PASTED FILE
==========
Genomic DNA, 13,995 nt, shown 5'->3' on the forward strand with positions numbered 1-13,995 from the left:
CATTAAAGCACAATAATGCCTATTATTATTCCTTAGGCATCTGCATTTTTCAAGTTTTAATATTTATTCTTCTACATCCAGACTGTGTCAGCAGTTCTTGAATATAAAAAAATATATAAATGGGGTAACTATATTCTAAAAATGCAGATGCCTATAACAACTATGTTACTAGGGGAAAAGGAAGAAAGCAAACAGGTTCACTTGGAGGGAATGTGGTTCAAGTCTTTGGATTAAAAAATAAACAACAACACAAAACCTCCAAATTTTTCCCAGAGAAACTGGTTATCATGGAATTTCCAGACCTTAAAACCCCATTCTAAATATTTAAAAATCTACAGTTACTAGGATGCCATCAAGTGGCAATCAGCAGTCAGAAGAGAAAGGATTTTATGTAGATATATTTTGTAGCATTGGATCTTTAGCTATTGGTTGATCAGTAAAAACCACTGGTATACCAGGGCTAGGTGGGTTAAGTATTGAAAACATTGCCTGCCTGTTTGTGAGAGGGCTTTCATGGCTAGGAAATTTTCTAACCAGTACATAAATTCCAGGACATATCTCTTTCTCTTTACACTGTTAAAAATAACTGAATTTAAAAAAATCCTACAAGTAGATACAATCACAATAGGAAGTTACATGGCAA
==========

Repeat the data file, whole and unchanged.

Genomic DNA, 13,995 nt, shown 5'->3' on the forward strand with positions numbered 1-13,995 from the left:
CATTAAAGCACAATAATGCCTATTATTATTCCTTAGGCATCTGCATTTTTCAAGTTTTAATATTTATTCTTCTACATCCAGACTGTGTCAGCAGTTCTTGAATATAAAAAAATATATAAATGGGGTAACTATATTCTAAAAATGCAGATGCCTATAACAACTATGTTACTAGGGGAAAAGGAAGAAAGCAAACAGGTTCACTTGGAGGGAATGTGGTTCAAGTCTTTGGATTAAAAAATAAACAACAACACAAAACCTCCAAATTTTTCCCAGAGAAACTGGTTATCATGGAATTTCCAGACCTTAAAACCCCATTCTAAATATTTAAAAATCTACAGTTACTAGGATGCCATCAAGTGGCAATCAGCAGTCAGAAGAGAAAGGATTTTATGTAGATATATTTTGTAGCATTGGATCTTTAGCTATTGGTTGATCAGTAAAAACCACTGGTATACCAGGGCTAGGTGGGTTAAGTATTGAAAACATTGCCTGCCTGTTTGTGAGAGGGCTTTCATGGCTAGGAAATTTTCTAACCAGTACATAAATTCCAGGACATATCTCTTTCTCTTTACACTGTTAAAAATAACTGAATTTAAAAAAATCCTACAAGTAGATACAATCACAATAGGAAGTTACATGGCAA